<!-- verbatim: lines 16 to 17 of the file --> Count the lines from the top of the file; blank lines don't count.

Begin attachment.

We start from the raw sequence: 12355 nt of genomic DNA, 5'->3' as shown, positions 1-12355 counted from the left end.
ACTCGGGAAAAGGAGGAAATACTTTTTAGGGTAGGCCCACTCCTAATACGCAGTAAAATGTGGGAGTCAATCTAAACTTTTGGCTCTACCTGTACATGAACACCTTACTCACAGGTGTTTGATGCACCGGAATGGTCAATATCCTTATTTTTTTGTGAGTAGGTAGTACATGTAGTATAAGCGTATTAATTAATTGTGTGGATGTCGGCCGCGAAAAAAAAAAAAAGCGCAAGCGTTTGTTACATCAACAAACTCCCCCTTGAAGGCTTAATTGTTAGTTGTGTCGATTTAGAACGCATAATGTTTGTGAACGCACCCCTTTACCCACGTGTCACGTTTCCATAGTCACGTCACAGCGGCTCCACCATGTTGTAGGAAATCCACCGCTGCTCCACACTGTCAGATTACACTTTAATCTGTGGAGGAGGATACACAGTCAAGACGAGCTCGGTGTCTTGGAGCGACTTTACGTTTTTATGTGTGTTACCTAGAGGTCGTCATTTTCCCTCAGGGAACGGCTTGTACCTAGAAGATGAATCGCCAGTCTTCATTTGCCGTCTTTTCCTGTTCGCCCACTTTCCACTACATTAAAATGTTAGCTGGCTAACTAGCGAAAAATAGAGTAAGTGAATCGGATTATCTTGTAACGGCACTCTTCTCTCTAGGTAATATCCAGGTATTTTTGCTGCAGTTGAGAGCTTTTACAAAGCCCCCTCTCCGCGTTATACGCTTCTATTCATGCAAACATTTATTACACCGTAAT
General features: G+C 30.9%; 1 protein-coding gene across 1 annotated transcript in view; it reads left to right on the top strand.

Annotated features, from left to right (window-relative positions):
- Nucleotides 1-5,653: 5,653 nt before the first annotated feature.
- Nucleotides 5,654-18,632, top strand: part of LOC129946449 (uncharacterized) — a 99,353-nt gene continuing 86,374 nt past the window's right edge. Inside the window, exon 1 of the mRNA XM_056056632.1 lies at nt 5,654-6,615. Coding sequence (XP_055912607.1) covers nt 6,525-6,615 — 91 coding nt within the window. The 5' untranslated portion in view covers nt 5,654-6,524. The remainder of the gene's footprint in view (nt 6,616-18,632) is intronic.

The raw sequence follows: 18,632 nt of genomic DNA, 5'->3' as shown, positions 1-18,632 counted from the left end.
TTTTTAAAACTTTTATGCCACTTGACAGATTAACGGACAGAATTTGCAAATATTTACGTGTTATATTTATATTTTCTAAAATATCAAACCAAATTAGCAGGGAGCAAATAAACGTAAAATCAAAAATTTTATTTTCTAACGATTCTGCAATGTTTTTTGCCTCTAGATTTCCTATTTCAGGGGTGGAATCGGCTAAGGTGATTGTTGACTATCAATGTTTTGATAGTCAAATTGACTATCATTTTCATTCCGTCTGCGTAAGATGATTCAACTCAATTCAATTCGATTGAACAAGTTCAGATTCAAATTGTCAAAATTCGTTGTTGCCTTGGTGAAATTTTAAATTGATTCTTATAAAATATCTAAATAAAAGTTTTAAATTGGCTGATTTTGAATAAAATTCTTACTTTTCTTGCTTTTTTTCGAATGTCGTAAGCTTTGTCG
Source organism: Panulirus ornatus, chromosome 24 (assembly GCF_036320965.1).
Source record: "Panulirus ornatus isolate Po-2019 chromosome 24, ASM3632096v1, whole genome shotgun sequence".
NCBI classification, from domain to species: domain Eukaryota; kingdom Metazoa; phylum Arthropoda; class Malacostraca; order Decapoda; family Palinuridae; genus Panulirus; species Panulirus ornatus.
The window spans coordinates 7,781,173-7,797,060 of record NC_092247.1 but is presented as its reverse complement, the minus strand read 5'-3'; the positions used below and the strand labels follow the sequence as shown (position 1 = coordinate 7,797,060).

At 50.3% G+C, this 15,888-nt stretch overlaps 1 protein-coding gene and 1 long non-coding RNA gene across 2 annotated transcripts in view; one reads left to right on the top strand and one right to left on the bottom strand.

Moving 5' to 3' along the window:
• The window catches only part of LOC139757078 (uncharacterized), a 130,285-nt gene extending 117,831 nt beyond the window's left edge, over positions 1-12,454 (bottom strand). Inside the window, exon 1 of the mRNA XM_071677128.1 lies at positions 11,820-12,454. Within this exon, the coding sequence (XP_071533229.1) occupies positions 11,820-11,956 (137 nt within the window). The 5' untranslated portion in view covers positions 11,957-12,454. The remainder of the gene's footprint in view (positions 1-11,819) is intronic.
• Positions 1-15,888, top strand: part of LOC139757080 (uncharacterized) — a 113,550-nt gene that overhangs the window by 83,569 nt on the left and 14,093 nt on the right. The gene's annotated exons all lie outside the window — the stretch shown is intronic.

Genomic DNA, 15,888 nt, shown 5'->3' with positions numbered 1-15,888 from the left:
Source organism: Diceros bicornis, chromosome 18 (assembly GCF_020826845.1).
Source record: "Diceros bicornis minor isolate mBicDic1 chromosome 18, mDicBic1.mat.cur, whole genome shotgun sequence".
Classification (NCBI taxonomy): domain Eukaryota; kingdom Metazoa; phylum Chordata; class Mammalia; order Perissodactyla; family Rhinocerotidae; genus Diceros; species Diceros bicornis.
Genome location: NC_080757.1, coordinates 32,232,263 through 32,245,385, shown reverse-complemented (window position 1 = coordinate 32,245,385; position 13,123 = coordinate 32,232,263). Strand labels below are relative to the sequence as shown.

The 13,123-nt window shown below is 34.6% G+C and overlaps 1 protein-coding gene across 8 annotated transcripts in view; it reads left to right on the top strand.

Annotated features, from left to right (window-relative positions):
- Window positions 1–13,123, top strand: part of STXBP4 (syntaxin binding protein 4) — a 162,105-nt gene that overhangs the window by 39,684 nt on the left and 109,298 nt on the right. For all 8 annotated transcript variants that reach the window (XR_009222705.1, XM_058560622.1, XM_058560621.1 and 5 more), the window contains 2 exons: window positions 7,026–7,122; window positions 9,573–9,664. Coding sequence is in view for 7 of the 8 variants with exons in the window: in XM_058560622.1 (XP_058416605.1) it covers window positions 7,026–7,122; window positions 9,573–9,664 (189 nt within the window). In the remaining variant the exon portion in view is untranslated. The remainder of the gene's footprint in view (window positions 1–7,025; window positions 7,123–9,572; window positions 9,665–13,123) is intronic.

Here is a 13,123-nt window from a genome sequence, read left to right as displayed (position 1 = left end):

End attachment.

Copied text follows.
• Positions 1-15,888, top strand: part of LOC139757080 (uncharacterized) — a 113,550-nt gene that overhangs the window by 83,569 nt on the left and 14,093 nt on the right. The gene's annotated exons all lie outside the window — the stretch shown is intronic.

Genomic DNA, 15,888 nt, shown 5'->3' with positions numbered 1-15,888 from the left: